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Join Date: 21 Sep 2007
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Tarot Tree


Okay, here’s a rundown of the Tarot Tree, from Alexandra Genetti’s companion book to the Wheel of Change Tarot. I think (from my admittedly now rather skewed perspective ) that you could work with this layout with any deck. I look forward to hearing about others’ thoughts.

It’s laid out like . . . a tree! I’m going to place the cards using their traditional RWS numbers (Strength as VIII, Justice as XI) using Roman numerals to avoid it looking like a “spread”.

………….………………………………I………………………………………….....

…………………………………….VI…..XIV……………………………………...

.…………………………….XVII…XXI……XVIII………………………………..

………………………..XIX……..IV……XII…….XV…………………………..

……………………XX……VIII…….III……...II….XIII……………………….

………………..XI……IX………VII…….X……..V……XVI…………………..

……………..……………………………0…………………………………………....

As one follows the levels downwards, a progression of increasing applicability to everyday life becomes apparent. Where the upper cards are more archetypal (as we traditionally see the Majors), the lower cards are more obviously effective in teaching us about our everyday life.

The Fool floats about the outside, for, as we all know, he is all and none at once. He is potential, pregnant but meaningless without definition. He is the “shadow” of the Magician.

The first line, comprising the Magician, is the realm of the awakening consciousness. It is the ego and the realisation of individuality, as well as the power of one person to act alone without influence from others. It is the power of the idea and the word. As the numeral 1, it contains all within it.

The Lovers and Temperance reflect the first realisation of Self as opposed to Other. This is where the Self begins to define its relationship to Other, and know its boundaries. Though it looks simple, this line is complex and very very dynamic. Two represents the initial split of the One into two beings.

Three is associated with the Goddess, and so third line is the cosmic Triple Goddess, where the Star is the Maiden goddess, the World the Mother, and the Moon stands for the Crone. As the centre of the line, the World sits right below the Magician, and they represent two distinct ways (male and female) of creating.

Four, as the number of the God, represents the phases of the year and the Horned God dying and rising as his Mother’s consort and his own opponent. The Sun is the newly born God (or twin Gods, Night and Day as depicted in my Sun card), the Emperor is the God at the peak of his power, the Hanged Man represents him waning into the dark of the year, and the Devil represents the death of the old God at the hands of his son who is his brother and himself.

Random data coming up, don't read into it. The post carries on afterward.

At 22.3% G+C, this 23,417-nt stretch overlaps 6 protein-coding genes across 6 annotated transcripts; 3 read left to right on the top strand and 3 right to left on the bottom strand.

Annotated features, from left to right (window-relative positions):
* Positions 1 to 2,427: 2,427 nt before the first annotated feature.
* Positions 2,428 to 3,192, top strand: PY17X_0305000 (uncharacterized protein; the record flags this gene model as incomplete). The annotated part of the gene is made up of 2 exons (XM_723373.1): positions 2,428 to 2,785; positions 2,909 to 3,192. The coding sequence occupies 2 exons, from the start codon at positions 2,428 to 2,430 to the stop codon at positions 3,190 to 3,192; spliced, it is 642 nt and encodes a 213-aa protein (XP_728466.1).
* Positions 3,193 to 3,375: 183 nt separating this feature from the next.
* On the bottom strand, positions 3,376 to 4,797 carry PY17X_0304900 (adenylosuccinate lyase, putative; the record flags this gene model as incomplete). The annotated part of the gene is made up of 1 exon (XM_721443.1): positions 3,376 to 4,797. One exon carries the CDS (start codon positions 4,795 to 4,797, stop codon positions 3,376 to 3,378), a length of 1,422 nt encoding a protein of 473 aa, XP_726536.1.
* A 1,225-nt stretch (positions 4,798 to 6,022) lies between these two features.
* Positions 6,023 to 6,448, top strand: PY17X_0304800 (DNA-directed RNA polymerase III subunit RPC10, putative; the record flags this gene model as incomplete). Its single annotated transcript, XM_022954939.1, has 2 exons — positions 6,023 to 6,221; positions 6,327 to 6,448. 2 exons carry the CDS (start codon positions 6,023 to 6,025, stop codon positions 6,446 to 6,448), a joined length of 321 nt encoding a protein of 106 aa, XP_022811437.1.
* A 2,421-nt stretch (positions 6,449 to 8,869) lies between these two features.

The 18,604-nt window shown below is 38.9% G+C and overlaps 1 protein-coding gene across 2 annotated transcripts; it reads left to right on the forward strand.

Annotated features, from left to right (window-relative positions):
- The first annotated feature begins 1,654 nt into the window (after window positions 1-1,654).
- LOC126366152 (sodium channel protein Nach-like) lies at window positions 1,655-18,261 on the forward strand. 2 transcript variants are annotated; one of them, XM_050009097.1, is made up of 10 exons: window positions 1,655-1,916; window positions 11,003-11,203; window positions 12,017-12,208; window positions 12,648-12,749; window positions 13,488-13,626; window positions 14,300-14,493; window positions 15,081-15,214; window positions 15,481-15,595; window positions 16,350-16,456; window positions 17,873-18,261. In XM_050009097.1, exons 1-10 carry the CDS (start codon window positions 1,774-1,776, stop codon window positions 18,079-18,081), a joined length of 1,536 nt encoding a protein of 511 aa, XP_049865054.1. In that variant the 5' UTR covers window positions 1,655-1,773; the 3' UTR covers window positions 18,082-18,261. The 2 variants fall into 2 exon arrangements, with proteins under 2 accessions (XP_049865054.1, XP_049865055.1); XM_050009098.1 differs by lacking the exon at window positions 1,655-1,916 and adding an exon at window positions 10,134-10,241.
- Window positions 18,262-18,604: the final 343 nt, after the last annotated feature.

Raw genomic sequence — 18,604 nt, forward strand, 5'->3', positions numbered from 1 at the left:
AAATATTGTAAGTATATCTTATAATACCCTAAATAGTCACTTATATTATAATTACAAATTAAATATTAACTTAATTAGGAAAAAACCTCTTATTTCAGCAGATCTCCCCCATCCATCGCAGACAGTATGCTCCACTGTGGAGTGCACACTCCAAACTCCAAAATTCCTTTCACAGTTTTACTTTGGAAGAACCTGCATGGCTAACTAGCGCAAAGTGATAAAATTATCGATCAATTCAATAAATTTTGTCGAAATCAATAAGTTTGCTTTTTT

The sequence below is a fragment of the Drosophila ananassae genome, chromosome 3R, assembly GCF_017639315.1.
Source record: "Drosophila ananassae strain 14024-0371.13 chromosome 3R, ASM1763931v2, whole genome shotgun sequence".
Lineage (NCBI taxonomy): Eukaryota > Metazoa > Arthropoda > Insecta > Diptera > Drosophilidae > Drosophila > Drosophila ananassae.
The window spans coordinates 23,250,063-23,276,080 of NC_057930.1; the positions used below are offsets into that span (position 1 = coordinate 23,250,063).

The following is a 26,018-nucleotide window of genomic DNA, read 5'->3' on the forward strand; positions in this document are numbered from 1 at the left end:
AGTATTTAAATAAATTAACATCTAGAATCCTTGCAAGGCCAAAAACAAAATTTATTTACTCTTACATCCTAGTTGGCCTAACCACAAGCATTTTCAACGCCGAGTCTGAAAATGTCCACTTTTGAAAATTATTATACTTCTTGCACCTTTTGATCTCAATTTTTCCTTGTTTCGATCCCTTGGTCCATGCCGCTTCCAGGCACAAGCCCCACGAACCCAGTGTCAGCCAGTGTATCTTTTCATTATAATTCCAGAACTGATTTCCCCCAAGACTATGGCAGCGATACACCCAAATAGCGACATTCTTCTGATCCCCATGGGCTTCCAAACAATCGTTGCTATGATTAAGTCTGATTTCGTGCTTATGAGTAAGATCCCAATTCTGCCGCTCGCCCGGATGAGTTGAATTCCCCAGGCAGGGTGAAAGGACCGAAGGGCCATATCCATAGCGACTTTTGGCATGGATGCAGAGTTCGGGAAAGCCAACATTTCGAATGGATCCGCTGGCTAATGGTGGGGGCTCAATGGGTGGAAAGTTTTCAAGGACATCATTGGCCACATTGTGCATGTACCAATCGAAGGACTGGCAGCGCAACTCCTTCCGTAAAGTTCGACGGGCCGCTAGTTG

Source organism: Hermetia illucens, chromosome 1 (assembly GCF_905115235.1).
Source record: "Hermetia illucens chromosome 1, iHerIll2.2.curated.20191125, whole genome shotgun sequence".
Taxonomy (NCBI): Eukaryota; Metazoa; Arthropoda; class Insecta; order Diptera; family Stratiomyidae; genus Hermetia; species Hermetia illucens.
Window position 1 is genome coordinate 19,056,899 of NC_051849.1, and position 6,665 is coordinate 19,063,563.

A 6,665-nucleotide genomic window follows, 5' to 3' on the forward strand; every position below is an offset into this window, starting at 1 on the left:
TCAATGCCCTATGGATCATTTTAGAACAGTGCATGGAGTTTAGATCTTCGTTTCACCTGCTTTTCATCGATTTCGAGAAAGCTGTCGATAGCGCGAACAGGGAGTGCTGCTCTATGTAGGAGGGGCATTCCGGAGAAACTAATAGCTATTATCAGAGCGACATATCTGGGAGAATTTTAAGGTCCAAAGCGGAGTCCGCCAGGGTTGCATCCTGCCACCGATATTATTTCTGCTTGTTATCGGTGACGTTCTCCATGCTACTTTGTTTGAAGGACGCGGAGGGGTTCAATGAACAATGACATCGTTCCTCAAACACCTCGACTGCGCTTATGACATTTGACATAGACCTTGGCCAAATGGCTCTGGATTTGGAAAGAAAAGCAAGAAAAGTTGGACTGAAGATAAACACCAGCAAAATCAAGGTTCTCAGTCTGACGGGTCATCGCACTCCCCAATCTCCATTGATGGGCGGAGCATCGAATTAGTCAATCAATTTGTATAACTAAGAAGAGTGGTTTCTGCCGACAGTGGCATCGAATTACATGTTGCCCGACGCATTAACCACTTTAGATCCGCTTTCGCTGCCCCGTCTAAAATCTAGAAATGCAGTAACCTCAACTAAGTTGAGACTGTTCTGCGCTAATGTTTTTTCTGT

Five represents Genetti’s “five stages of womanhood”, which, with some tweaking, should be able to represent 100% of the population LOL rather than just 50%! Judgment is here represented as the beginning of life, rather than its end, and as rebirth or awakening. Strength shows a young woman at the onset of menses, seizing her birthright and claiming her own personal power. The Empress, closely related to the World which she sits below, represents motherhood and fecundity, the time of life when a person brings forth his or her best work. The High Priestess shows a person in the waning years, when the noontime of their life is behind them and their experience has led to wisdom. Finally, Death claims all to return them across the river in a glorious sunset, to be reborn in the Judgment card again.

The sixth line is my favourite, so far. Working outwards from the centre, it shows two life paths, reflecting the numerical theme of choice and decision around the Sixes in this deck. The Wheel of Fortune represents a person who reacts to life and believes him or herself to be a victim of circumstance. In this case, the Hierophant represents their externalisation of authority and willingness to blame others and outside influences for misfortune or lack of good fortune. The end result of this life pattern is The Tower, an unfortunate end (many times over, perhaps) where the person does not learn (“build”) anything. The alternative path starts with the Chariot, in this deck representing awareness of connections and effects of one element to another of a person’s life and relationships. The authority figure in this instance is the Hermit, the inner light of knowledge and wisdom. The end result is Justice, here shown as an ideal of balance and awareness of the interconnectedness of the whole world.

\m/ Kat
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